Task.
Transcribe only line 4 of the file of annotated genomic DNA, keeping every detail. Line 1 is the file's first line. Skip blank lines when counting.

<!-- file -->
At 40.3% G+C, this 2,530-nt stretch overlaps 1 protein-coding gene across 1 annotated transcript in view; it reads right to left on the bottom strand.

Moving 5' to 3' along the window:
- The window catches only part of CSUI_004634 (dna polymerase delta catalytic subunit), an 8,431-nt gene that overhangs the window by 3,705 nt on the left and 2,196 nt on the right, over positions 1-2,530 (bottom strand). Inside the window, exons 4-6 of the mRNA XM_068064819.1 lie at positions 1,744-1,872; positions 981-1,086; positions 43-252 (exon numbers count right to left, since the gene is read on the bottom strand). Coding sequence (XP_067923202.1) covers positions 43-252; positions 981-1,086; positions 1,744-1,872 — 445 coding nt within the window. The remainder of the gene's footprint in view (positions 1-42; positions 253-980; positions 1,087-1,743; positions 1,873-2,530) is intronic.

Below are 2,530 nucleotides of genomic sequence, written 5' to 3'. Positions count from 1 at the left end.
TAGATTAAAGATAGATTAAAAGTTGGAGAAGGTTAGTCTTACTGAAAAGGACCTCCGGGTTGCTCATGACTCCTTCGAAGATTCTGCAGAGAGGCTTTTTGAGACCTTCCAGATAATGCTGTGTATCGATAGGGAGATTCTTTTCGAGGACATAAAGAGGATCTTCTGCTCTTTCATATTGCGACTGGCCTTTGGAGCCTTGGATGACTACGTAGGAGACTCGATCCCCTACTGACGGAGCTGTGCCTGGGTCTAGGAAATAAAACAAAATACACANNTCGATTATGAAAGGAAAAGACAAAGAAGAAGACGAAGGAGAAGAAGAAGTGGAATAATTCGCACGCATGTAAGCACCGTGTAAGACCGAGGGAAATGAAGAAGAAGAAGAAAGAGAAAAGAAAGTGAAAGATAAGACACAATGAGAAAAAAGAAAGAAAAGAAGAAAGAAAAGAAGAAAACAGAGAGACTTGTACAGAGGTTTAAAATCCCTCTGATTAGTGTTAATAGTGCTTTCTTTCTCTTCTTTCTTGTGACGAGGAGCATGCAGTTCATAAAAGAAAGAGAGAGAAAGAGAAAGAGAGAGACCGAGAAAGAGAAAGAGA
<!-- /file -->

Below are 2,530 nucleotides of genomic sequence, written 5' to 3'. Positions count from 1 at the left end.